Survey report: control technology evaluation for controlling worker exposure to asphalt fumes from roofing kettles: kettle operated using an afterburner system at Tampa Bay Technical High School, and West Park Village at West Chase, Tampa, Florida.
Marlow DA; Topmiller JL
Cincinnati, OH: U.S. Department of Health and Human Services, Public Health Service, Centers for Disease Control and Prevention, National Institute for Occupational Safety and Health, EPHB 231-17a, 2004 Mar; :1-26
On September 11 through 13, 2001, two field surveys were conducted at sites where built up asphalt roofs were being installed. One survey was conducted at Tampa Bay Technical High School in Tampa, Florida where cap sheet was being installed on top of a recently installed built up asphalt roof. The other survey was conducted at West Park Village at West Chase in Tampa, Florida, a construction site where a built up asphalt roof was being installed on a new apartment/business building. The surveys were conducted to evaluate the effectiveness of an afterburner system with a safety loading door on an asphalt kettle to reduce worker exposure to asphalt fumes. The kettle used at the Tampa Bay Technical High School was equipped with an afterburner system and safety loading door, and all of the asphalt was added through the safety loading door. The kettle used at the West Park Village was not equipped with any engineering controls to reduce asphalt fume emission, and the kettle lid remained open the entire work day. Personal breathing zone and area air samples were collected and analyzed for total particulate (TP), benzene soluble fraction (BSF) of the TP, and total polycyclic aromatic compounds (PAC). These three analyses were chosen to represent indices of exposure to asphalt fumes. Air samples were collected on the kettle operator and two roof level workers; area air samples were collected around the four comers of the kettle. The kettle operator's exposures at the Tampa Bay Technical High School to TP, BSF, and total PAC were all less than the exposures measured for the kettle operator at West Park Village. The percent differences between the two kettle operators' exposures to TP, BSF, and total PAC were 94%, 97%, and 91%, respectively. Percent differences of 97%, 98%, and 98% in TP, BSF, and total PAC were measured for the area air samples collected around the two kettles. For the roof level workers, exposures to TP, BSF, and total PAC were 28%, 10%, and 48% higher for the workers at the Tampa Bay Technical High School when compared to the workers at the West Park Village. The percent differences in exposures for the kettle operators and the area air samples collected around the kettle were all statistically significant (p less than or equal to 0.05). The asphalt fume concentrations measured for the kettle operator and the area samples collected around the kettle were all significantly lower at the site where the control was in use than at the site with no control. The major limitation on these findings is that the comparison was made between different sites using two different types of kettles. The differences in exposures seen between the two sites for the kettle operators and the area air samples collected around the kettle were not seen when comparing the roof level workers. Exposures were higher for the roof level workers at the Tampa Bay Technical High School.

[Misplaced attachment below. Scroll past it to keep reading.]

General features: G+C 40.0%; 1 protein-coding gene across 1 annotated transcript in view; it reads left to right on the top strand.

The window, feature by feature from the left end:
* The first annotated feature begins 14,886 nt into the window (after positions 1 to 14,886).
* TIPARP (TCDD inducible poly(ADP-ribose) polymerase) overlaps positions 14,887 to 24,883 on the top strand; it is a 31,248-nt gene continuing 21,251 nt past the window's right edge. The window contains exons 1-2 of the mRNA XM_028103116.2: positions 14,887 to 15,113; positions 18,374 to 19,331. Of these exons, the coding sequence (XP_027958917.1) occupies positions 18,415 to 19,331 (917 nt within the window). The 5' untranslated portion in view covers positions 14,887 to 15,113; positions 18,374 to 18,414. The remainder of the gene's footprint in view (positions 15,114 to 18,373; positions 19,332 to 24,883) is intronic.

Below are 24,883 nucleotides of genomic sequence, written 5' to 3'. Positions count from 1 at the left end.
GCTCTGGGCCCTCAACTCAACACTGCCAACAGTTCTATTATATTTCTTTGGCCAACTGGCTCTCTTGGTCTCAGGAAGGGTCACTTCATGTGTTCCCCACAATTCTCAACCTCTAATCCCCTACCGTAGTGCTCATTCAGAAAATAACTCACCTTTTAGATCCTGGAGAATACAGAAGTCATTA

Construction-materials; Construction-workers; Control-technology; Roofers; Air-sampling; Asphalt-fumes; Exposure-assessment; Exposure-levels; Breathing-zone; Region-4; Benzenes; Polycyclic-aromatic-hydrocarbons
National Institute for Occupational Safety and Health, Division of Applied Research and Technology, Mail stop R-5, 4676 Columbia Parkway, Cincinnati, OH 45226
Field Studies; Control Technology
NTIS Accession No.
Research Tools and Approaches: Control Technology and Personal Protective Equipment
National Institute for Occupational Safety and Health